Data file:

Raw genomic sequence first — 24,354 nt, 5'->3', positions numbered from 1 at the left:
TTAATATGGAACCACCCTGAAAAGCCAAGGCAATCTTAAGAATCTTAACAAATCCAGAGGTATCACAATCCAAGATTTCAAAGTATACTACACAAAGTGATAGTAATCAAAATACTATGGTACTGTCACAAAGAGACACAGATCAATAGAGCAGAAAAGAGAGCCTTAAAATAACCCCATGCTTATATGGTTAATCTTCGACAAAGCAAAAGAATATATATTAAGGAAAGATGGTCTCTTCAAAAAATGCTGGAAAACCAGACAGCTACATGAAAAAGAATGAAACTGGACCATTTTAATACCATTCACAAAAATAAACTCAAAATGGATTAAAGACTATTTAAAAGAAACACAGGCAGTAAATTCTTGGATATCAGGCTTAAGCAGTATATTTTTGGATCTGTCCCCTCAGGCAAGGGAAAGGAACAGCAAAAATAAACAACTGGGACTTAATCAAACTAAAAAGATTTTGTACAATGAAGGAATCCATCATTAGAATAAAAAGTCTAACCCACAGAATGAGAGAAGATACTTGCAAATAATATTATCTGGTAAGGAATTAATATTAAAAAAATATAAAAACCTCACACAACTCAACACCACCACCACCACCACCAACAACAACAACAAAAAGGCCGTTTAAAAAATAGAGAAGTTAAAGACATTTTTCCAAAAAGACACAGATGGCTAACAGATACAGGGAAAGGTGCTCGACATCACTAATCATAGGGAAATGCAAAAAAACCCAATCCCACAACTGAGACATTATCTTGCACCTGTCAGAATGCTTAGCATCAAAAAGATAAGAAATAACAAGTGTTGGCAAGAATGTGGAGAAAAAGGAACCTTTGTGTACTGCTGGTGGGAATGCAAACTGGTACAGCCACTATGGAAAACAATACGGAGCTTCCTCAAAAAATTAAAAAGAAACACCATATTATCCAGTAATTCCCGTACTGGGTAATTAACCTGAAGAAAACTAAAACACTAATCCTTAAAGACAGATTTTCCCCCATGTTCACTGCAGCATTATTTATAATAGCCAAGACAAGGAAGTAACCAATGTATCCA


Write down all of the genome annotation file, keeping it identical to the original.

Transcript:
Raw genomic sequence first — 24,354 nt, 5'->3', positions numbered from 1 at the left:
TTAATATGGAACCACCCTGAAAAGCCAAGGCAATCTTAAGAATCTTAACAAATCCAGAGGTATCACAATCCAAGATTTCAAAGTATACTACACAAAGTGATAGTAATCAAAATACTATGGTACTGTCACAAAGAGACACAGATCAATAGAGCAGAAAAGAGAGCCTTAAAATAACCCCATGCTTATATGGTTAATCTTCGACAAAGCAAAAGAATATATATTAAGGAAAGATGGTCTCTTCAAAAAATGCTGGAAAACCAGACAGCTACATGAAAAAGAATGAAACTGGACCATTTTAATACCATTCACAAAAATAAACTCAAAATGGATTAAAGACTATTTAAAAGAAACACAGGCAGTAAATTCTTGGATATCAGGCTTAAGCAGTATATTTTTGGATCTGTCCCCTCAGGCAAGGGAAAGGAACAGCAAAAATAAACAACTGGGACTTAATCAAACTAAAAAGATTTTGTACAATGAAGGAATCCATCATTAGAATAAAAAGTCTAACCCACAGAATGAGAGAAGATACTTGCAAATAATATTATCTGGTAAGGAATTAATATTAAAAAAATATAAAAACCTCACACAACTCAACACCACCACCACCACCACCAACAACAACAACAAAAAGGCCGTTTAAAAAATAGAGAAGTTAAAGACATTTTTCCAAAAAGACACAGATGGCTAACAGATACAGGGAAAGGTGCTCGACATCACTAATCATAGGGAAATGCAAAAAAACCCAATCCCACAACTGAGACATTATCTTGCACCTGTCAGAATGCTTAGCATCAAAAAGATAAGAAATAACAAGTGTTGGCAAGAATGTGGAGAAAAAGGAACCTTTGTGTACTGCTGGTGGGAATGCAAACTGGTACAGCCACTATGGAAAACAATACGGAGCTTCCTCAAAAAATTAAAAAGAAACACCATATTATCCAGTAATTCCCGTACTGGGTAATTAACCTGAAGAAAACTAAAACACTAATCCTTAAAGACAGATTTTCCCCCATGTTCACTGCAGCATTATTTATAATAGCCAAGACAAGGAAGTAACCAATGTATCCA